Shaw’s criticism ranges from reviews of Salvation Army bands to comments on street music, from the question of copyright to the employment of children, from the importance of the home piano to the need for government aid for music. The criticism can also, of course, be quite trivial—I would urge no one to read through every one of Shaw’s pronouncements. But Shaw still enunciated many of our contemporary educated tastes. As he wrote, our musical world was taking shape. Grove’s Dictionary first made its appearance. A new educated class first appeared in the concert hall. An international culture began to develop. An international pitch was being debated. The culture can be seen taking form during the 1890s, just a decade or so before the modernist movement burst upon the scene. But Shaw and his readers were not prepared.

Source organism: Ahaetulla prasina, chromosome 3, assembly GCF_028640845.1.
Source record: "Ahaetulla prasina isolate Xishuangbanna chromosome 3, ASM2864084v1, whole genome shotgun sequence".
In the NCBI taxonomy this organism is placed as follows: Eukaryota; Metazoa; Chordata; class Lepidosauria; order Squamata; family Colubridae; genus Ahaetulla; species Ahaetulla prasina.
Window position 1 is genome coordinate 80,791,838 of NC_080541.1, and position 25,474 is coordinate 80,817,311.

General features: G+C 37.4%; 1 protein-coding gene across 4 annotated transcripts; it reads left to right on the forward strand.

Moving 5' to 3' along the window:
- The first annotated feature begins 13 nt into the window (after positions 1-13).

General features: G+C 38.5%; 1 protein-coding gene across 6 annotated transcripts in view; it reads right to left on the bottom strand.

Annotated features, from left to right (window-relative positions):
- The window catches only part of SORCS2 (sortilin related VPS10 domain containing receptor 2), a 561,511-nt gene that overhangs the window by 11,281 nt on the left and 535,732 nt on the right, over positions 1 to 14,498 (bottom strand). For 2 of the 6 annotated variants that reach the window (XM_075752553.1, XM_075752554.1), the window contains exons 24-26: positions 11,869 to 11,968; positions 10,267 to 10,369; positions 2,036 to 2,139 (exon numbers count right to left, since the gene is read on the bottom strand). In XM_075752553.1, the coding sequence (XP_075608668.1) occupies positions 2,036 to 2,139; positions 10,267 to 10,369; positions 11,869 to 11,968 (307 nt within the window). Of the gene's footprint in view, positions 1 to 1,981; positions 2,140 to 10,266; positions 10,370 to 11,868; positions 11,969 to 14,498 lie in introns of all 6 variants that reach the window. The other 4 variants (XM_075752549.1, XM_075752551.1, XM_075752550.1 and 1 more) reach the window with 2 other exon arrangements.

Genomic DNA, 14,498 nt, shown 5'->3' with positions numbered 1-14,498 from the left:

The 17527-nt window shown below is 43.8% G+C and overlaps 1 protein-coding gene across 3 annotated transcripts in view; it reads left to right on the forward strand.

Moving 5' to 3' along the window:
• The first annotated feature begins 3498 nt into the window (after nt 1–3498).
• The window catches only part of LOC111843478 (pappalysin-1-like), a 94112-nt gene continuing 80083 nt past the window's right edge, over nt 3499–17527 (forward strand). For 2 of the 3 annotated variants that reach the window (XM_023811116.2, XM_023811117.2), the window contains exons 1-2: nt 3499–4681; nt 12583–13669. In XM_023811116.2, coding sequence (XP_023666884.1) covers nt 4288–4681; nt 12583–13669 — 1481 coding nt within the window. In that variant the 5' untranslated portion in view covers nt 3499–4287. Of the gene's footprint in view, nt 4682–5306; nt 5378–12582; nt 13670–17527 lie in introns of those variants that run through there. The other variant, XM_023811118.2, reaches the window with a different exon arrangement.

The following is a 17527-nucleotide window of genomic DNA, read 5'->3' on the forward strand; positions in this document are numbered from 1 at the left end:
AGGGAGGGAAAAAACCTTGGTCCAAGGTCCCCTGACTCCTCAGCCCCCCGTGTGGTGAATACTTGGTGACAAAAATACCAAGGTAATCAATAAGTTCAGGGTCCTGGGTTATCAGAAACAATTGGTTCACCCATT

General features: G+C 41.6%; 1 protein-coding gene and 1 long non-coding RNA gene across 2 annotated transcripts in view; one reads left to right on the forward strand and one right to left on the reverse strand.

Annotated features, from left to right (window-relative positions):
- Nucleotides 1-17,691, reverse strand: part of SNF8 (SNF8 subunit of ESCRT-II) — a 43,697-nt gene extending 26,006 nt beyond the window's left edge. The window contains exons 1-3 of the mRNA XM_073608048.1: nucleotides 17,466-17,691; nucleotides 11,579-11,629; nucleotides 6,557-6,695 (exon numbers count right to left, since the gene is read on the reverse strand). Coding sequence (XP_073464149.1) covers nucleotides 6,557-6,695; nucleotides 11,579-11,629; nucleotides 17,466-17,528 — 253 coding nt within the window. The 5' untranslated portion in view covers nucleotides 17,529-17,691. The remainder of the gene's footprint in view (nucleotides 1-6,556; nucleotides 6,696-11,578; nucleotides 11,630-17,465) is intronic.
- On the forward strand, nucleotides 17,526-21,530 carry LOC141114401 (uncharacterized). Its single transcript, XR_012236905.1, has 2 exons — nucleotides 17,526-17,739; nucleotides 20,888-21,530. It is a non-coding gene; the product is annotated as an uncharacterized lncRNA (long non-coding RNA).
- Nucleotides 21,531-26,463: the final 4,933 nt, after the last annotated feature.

Shaw recognized the difficulties composers would face in the twentieth century, with the absence of firm compositional language. But he stopped being a regular music critic in 1894, and, as Ernest Newman put it, “the amateur is writ large” on many of his later opinions. In 1914, Shaw ironically referred to the “delightful toy symphonies of Stravinsky.” Debussy got even less understanding.

Even his later attestations of appreciation, if not passion, for Schoenberg, Scriabin, Debussy, and the British school may have just been those of an older man, trying to keep up appearances. Shaw, along with most of our own audiences, was not much attuned to what happened after the turn of the century.